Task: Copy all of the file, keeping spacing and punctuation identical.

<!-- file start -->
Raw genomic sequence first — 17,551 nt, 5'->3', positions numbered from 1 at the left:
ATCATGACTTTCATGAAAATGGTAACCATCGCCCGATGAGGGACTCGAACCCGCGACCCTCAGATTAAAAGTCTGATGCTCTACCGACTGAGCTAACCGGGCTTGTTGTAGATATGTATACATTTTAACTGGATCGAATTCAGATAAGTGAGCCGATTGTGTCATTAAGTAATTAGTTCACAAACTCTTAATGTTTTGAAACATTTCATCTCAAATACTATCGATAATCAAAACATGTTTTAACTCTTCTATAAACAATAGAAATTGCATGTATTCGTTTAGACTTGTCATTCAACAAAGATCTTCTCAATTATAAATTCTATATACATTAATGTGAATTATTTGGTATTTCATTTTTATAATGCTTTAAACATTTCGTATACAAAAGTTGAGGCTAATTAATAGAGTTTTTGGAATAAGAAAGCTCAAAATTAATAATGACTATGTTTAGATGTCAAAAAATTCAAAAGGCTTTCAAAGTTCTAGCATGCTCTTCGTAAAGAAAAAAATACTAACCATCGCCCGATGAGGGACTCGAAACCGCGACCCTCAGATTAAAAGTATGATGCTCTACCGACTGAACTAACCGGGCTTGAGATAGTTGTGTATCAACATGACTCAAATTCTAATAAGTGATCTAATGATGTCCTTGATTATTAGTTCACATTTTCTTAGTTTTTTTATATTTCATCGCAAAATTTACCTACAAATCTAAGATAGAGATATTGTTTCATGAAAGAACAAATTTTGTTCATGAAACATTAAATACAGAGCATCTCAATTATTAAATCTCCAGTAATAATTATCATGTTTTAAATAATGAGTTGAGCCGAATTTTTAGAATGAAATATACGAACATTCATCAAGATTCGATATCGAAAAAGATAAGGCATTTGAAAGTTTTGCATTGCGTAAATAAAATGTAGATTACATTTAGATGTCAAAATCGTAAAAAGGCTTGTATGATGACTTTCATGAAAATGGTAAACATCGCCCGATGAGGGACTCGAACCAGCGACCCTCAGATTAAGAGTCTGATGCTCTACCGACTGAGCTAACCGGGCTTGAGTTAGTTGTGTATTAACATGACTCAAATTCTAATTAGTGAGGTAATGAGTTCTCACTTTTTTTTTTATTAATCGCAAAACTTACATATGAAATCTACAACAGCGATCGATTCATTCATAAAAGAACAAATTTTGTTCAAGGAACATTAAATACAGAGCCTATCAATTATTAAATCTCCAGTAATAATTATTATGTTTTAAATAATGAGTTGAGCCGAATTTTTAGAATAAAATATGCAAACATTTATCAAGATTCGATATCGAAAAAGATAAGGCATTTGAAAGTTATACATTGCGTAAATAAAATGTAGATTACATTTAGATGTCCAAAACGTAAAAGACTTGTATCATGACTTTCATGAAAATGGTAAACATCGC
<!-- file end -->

Raw genomic sequence first — 17,551 nt, 5'->3', positions numbered from 1 at the left:
ATCATGACTTTCATGAAAATGGTAACCATCGCCCGATGAGGGACTCGAACCCGCGACCCTCAGATTAAAAGTCTGATGCTCTACCGACTGAGCTAACCGGGCTTGTTGTAGATATGTATACATTTTAACTGGATCGAATTCAGATAAGTGAGCCGATTGTGTCATTAAGTAATTAGTTCACAAACTCTTAATGTTTTGAAACATTTCATCTCAAATACTATCGATAATCAAAACATGTTTTAACTCTTCTATAAACAATAGAAATTGCATGTATTCGTTTAGACTTGTCATTCAACAAAGATCTTCTCAATTATAAATTCTATATACATTAATGTGAATTATTTGGTATTTCATTTTTATAATGCTTTAAACATTTCGTATACAAAAGTTGAGGCTAATTAATAGAGTTTTTGGAATAAGAAAGCTCAAAATTAATAATGACTATGTTTAGATGTCAAAAAATTCAAAAGGCTTTCAAAGTTCTAGCATGCTCTTCGTAAAGAAAAAAATACTAACCATCGCCCGATGAGGGACTCGAAACCGCGACCCTCAGATTAAAAGTATGATGCTCTACCGACTGAACTAACCGGGCTTGAGATAGTTGTGTATCAACATGACTCAAATTCTAATAAGTGATCTAATGATGTCCTTGATTATTAGTTCACATTTTCTTAGTTTTTTTATATTTCATCGCAAAATTTACCTACAAATCTAAGATAGAGATATTGTTTCATGAAAGAACAAATTTTGTTCATGAAACATTAAATACAGAGCATCTCAATTATTAAATCTCCAGTAATAATTATCATGTTTTAAATAATGAGTTGAGCCGAATTTTTAGAATGAAATATACGAACATTCATCAAGATTCGATATCGAAAAAGATAAGGCATTTGAAAGTTTTGCATTGCGTAAATAAAATGTAGATTACATTTAGATGTCAAAATCGTAAAAAGGCTTGTATGATGACTTTCATGAAAATGGTAAACATCGCCCGATGAGGGACTCGAACCAGCGACCCTCAGATTAAGAGTCTGATGCTCTACCGACTGAGCTAACCGGGCTTGAGTTAGTTGTGTATTAACATGACTCAAATTCTAATTAGTGAGGTAATGAGTTCTCACTTTTTTTTTTATTAATCGCAAAACTTACATATGAAATCTACAACAGCGATCGATTCATTCATAAAAGAACAAATTTTGTTCAAGGAACATTAAATACAGAGCCTATCAATTATTAAATCTCCAGTAATAATTATTATGTTTTAAATAATGAGTTGAGCCGAATTTTTAGAATAAAATATGCAAACATTTATCAAGATTCGATATCGAAAAAGATAAGGCATTTGAAAGTTATACATTGCGTAAATAAAATGTAGATTACATTTAGATGTCCAAAACGTAAAAGACTTGTATCATGACTTTCATGAAAATGGTAAACATCGC